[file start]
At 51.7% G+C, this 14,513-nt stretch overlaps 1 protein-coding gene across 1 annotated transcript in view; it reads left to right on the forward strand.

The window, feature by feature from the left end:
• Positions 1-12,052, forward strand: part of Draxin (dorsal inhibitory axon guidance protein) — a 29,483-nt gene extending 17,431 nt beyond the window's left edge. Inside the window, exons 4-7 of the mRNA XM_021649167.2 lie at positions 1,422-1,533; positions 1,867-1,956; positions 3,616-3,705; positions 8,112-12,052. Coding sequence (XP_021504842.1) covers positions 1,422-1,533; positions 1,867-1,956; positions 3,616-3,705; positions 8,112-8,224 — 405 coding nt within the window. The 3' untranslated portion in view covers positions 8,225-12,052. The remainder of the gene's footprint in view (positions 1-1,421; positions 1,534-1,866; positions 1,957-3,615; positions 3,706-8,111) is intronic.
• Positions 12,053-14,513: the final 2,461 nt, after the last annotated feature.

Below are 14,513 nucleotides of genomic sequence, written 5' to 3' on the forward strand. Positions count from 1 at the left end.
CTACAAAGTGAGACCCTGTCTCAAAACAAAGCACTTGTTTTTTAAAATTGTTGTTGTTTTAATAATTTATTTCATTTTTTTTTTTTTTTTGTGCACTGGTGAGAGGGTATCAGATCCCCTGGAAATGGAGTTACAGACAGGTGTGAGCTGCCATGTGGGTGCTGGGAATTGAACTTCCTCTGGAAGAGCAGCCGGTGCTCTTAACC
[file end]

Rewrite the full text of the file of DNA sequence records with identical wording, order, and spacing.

At 51.7% G+C, this 14,513-nt stretch overlaps 1 protein-coding gene across 1 annotated transcript in view; it reads left to right on the forward strand.

The window, feature by feature from the left end:
• Positions 1-12,052, forward strand: part of Draxin (dorsal inhibitory axon guidance protein) — a 29,483-nt gene extending 17,431 nt beyond the window's left edge. Inside the window, exons 4-7 of the mRNA XM_021649167.2 lie at positions 1,422-1,533; positions 1,867-1,956; positions 3,616-3,705; positions 8,112-12,052. Coding sequence (XP_021504842.1) covers positions 1,422-1,533; positions 1,867-1,956; positions 3,616-3,705; positions 8,112-8,224 — 405 coding nt within the window. The 3' untranslated portion in view covers positions 8,225-12,052. The remainder of the gene's footprint in view (positions 1-1,421; positions 1,534-1,866; positions 1,957-3,615; positions 3,706-8,111) is intronic.
• Positions 12,053-14,513: the final 2,461 nt, after the last annotated feature.

Below are 14,513 nucleotides of genomic sequence, written 5' to 3' on the forward strand. Positions count from 1 at the left end.
CTACAAAGTGAGACCCTGTCTCAAAACAAAGCACTTGTTTTTTAAAATTGTTGTTGTTTTAATAATTTATTTCATTTTTTTTTTTTTTTTGTGCACTGGTGAGAGGGTATCAGATCCCCTGGAAATGGAGTTACAGACAGGTGTGAGCTGCCATGTGGGTGCTGGGAATTGAACTTCCTCTGGAAGAGCAGCCGGTGCTCTTAACC